In his pro se motion to vacate his sentence, Ray argued, among other things, that: (1) there was an illegal search and seizure in violation of the Fourth Amendment; and (2) trial counsel rendered ineffective assistance in violation of the Sixth Amendment. In his Fourth Amendment claim—which was raised for the first time in his § 2255 motion—Ray asserts that the person who consented to the search of his home, Deborah Moore, lacked authority to do so.
Ray also argued that: (1) witnesses at trial committed perjury; and (2) the government engaged in prosecutorial misconduct. Neither claim is raised in this appeal.
The district court denied Ray's § 2255 motion on November 2, 2011 without a hearing, finding no grounds upon which to grant him a certificate of appealability. In relevant part, the district court found that: (1) Fourth Amendment issues ordinarily are not cognizable in a § 2255 motion; (2) the evidence adduced at trial revealed that Moore had, at a minimum, apparent authority to consent to the search; and (3) Ray failed to show that his counsel was ineffective. On October 11, 2012, this Court granted Ray a certificate of appealability on all issues presented in Ray's motion to vacate and appointed counsel to represent him.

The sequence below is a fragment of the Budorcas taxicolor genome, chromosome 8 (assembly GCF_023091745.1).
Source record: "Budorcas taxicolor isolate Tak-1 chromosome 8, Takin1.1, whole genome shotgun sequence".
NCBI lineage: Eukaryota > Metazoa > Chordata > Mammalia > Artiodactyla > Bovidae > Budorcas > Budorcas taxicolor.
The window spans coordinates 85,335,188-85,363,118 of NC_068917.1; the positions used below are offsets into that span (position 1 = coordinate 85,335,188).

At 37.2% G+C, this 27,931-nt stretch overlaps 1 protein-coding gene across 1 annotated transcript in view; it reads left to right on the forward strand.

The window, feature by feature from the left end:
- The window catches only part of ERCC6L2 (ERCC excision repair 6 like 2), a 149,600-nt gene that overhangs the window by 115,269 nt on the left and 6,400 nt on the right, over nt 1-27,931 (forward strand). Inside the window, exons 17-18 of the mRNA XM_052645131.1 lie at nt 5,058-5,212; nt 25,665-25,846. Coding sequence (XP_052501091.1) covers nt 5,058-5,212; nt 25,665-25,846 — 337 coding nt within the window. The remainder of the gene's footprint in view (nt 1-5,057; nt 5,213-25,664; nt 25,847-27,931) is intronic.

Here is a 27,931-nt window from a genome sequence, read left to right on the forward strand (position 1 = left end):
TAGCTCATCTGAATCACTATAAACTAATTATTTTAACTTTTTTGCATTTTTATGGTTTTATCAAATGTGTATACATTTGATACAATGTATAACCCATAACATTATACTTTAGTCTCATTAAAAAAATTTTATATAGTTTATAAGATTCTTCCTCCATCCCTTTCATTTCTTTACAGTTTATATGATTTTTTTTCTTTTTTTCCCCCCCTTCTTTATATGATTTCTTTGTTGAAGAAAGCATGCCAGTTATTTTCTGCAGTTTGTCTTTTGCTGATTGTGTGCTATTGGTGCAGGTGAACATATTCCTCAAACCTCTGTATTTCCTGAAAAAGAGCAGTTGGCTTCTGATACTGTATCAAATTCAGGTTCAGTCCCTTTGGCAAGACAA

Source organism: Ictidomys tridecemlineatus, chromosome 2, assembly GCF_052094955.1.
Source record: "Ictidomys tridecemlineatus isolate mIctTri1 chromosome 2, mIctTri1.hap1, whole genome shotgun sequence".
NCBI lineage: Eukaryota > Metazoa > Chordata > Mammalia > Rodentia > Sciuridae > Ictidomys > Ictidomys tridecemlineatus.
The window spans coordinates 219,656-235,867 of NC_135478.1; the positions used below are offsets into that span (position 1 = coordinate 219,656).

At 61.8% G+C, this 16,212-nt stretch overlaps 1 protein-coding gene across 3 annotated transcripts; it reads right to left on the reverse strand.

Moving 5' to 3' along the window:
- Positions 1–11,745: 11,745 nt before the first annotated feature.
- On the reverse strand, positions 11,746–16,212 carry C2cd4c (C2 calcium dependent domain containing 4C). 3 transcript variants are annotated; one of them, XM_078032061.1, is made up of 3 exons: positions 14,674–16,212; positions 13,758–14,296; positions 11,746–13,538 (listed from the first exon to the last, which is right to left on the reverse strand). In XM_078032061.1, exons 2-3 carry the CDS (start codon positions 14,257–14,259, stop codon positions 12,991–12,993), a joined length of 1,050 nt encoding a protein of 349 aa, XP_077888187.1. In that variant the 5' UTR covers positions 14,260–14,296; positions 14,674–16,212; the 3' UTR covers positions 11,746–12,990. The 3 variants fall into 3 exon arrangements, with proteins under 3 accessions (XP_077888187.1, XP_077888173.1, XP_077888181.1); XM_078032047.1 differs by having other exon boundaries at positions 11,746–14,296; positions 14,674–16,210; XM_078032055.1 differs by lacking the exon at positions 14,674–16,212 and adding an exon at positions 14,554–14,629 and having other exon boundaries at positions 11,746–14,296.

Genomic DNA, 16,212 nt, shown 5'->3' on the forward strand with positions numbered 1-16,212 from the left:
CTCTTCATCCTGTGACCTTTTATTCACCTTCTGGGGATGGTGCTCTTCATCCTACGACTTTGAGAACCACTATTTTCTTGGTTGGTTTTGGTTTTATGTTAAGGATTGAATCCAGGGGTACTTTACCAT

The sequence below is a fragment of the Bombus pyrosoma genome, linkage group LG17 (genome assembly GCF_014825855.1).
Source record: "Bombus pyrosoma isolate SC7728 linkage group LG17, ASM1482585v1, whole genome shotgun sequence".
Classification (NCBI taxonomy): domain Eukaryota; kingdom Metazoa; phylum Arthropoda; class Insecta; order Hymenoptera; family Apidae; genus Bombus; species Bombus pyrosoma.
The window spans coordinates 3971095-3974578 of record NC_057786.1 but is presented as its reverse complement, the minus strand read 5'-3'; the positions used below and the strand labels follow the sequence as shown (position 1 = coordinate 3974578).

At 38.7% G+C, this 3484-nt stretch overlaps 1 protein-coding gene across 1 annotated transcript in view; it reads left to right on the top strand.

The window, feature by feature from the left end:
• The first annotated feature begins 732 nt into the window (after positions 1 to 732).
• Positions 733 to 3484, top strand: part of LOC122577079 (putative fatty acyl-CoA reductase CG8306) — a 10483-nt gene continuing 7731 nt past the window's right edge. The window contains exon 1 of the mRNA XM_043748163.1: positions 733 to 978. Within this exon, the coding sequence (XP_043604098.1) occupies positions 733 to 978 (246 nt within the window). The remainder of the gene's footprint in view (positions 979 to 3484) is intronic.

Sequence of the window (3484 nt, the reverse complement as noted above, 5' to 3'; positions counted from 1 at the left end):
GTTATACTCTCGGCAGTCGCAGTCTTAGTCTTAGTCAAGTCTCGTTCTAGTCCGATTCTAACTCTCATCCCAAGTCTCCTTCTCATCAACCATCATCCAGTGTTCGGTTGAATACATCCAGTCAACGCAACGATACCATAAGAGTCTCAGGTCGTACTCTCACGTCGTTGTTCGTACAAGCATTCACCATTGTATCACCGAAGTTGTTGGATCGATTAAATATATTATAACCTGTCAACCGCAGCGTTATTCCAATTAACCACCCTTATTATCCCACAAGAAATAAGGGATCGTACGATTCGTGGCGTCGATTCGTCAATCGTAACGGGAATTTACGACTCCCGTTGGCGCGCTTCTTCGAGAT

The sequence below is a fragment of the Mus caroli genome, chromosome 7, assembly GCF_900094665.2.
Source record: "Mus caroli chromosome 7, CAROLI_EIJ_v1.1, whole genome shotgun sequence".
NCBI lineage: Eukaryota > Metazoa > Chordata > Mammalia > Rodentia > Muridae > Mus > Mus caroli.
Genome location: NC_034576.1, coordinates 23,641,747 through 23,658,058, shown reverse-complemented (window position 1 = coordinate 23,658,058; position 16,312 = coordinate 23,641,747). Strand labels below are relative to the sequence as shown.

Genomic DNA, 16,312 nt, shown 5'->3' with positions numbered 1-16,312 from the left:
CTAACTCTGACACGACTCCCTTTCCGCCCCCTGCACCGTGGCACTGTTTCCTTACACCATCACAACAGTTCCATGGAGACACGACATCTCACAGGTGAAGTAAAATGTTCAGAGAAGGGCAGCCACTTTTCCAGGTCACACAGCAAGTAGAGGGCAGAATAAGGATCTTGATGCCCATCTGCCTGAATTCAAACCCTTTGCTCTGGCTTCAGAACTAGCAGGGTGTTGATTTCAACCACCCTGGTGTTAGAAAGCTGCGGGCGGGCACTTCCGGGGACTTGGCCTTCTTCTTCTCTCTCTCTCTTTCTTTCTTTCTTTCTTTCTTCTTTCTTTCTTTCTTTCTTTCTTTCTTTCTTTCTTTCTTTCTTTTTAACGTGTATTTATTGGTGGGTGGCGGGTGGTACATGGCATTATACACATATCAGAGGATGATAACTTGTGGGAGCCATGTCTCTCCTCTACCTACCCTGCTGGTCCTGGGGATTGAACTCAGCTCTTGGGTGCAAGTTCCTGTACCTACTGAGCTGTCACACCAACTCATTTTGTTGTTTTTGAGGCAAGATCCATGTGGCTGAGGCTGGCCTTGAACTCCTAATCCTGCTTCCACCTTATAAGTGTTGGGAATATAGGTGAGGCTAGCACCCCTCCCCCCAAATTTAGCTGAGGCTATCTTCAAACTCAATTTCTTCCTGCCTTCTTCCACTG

On appeal, Ray identifies three issues for review: (1) whether the district court erred by failing to grant an evidentiary hearing on the Fourth and Sixth Amendment issues raised in his § 2255 petition; (2) whether the search of his home was “objectively unreasonable” under the Fourth Amendment; and (3) whether defense counsel was ineffective. Although he identifies three issues, Ray's argument focuses solely on the question of whether the district court abused its discretion in dismissing his § 2255 motion without conducting an evidentiary hearing. According to Ray, a hearing is necessary to determine: (1) whether Moore had authority to consent to the search of his home; and (2) whether defense counsel should have moved to suppress the evidence gathered during the searches of his home.